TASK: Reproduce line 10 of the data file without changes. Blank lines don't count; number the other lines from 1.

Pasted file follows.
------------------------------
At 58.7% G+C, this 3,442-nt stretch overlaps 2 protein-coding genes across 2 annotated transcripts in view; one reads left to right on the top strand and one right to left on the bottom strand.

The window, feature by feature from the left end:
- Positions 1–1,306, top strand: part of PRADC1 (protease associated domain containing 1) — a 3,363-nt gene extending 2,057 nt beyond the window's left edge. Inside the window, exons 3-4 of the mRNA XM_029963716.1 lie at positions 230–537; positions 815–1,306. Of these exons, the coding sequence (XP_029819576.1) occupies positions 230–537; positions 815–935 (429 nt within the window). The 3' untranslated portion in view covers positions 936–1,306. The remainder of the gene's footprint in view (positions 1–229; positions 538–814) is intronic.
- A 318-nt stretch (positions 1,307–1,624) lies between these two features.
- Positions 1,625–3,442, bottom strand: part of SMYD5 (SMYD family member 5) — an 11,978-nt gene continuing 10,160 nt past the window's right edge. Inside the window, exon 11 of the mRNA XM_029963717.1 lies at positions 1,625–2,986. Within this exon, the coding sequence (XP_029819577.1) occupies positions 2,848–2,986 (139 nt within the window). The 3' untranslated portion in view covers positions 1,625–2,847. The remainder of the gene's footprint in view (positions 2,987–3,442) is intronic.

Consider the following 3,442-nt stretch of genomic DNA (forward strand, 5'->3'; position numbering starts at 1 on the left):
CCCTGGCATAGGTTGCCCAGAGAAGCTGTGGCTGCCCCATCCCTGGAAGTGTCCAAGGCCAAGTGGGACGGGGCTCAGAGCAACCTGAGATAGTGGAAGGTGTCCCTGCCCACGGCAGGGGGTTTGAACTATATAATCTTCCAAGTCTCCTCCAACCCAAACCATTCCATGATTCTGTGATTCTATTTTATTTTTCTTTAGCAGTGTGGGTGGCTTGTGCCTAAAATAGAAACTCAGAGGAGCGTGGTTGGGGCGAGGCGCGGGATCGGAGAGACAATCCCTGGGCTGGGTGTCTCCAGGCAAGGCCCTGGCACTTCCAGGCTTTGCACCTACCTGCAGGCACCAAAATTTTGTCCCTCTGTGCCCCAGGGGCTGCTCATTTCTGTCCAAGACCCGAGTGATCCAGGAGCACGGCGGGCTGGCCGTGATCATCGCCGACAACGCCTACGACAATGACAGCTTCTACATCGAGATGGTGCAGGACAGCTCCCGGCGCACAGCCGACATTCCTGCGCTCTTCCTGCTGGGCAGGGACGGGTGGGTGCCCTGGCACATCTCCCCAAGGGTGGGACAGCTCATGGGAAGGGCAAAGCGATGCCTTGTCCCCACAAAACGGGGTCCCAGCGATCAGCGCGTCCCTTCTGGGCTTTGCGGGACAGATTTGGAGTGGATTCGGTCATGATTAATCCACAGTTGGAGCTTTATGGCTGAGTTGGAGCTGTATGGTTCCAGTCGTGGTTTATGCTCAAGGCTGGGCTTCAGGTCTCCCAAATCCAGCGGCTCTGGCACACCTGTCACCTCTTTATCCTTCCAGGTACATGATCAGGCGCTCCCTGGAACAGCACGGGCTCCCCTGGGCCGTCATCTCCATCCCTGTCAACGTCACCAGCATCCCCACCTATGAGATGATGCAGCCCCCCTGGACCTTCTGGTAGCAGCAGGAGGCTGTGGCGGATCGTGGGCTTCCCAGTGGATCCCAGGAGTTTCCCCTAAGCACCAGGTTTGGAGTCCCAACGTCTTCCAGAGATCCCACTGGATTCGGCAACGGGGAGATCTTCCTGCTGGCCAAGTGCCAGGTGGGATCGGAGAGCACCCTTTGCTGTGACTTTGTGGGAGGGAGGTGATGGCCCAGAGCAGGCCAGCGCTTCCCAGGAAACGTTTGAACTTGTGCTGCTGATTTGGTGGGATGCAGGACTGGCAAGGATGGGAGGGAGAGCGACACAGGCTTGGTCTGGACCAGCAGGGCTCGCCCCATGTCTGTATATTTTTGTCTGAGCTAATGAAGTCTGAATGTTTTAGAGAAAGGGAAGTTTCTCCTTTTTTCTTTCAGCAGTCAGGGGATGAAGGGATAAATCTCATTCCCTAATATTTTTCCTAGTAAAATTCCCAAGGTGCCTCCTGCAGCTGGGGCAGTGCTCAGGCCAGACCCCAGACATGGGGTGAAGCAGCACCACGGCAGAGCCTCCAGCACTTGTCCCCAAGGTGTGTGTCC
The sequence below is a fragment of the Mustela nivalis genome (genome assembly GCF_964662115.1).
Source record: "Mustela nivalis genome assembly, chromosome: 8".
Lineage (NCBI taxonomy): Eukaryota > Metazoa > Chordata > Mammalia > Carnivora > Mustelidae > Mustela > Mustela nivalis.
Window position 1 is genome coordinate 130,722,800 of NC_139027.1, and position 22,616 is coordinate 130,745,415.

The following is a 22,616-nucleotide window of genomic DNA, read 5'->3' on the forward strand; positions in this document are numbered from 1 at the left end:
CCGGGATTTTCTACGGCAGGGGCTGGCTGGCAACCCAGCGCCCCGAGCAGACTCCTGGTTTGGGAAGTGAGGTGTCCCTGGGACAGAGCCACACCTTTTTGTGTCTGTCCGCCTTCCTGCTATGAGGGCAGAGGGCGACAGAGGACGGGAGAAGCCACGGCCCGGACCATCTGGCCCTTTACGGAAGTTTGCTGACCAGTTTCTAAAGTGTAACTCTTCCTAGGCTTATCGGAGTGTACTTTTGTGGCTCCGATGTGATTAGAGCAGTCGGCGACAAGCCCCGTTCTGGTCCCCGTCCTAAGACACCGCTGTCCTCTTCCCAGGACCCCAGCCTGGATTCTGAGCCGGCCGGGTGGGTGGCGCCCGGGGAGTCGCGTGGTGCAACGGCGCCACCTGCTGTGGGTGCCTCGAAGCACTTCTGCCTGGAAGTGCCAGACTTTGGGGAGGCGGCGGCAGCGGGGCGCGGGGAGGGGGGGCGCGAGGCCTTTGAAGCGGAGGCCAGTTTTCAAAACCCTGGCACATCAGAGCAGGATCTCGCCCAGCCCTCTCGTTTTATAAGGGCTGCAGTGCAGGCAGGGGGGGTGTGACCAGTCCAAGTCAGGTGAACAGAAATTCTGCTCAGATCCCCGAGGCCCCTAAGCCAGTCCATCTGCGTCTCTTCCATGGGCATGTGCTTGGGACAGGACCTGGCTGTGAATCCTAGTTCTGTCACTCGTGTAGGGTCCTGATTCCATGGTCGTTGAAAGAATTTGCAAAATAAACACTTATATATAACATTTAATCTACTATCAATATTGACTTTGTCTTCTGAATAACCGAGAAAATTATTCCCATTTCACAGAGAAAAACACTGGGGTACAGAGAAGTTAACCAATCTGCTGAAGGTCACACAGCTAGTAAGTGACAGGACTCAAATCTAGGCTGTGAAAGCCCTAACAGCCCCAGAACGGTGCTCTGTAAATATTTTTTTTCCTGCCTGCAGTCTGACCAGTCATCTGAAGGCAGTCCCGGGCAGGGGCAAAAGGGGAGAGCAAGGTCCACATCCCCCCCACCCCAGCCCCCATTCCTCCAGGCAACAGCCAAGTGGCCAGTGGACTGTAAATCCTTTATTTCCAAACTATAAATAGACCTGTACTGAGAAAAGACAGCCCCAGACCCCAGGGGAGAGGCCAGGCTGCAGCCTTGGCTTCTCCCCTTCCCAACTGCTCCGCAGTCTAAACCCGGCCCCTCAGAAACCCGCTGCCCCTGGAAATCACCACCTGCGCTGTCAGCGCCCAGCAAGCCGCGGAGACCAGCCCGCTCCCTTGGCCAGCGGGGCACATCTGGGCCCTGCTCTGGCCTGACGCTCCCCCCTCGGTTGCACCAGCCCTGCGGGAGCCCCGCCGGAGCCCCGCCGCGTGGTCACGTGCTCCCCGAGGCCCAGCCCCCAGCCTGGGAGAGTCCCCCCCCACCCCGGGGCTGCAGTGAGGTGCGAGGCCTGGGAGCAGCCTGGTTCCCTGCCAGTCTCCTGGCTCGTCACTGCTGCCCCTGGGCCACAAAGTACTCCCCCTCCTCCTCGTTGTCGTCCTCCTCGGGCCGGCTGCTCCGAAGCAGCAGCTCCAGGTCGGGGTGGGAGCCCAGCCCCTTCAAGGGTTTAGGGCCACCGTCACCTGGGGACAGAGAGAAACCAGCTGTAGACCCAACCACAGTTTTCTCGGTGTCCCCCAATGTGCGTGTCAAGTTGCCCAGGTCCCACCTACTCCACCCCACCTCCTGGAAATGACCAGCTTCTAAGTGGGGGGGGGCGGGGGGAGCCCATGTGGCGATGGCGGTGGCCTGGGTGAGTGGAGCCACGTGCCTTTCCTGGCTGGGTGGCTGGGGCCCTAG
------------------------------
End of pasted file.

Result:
Lineage (NCBI taxonomy): Eukaryota > Metazoa > Chordata > Mammalia > Carnivora > Mustelidae > Mustela > Mustela nivalis.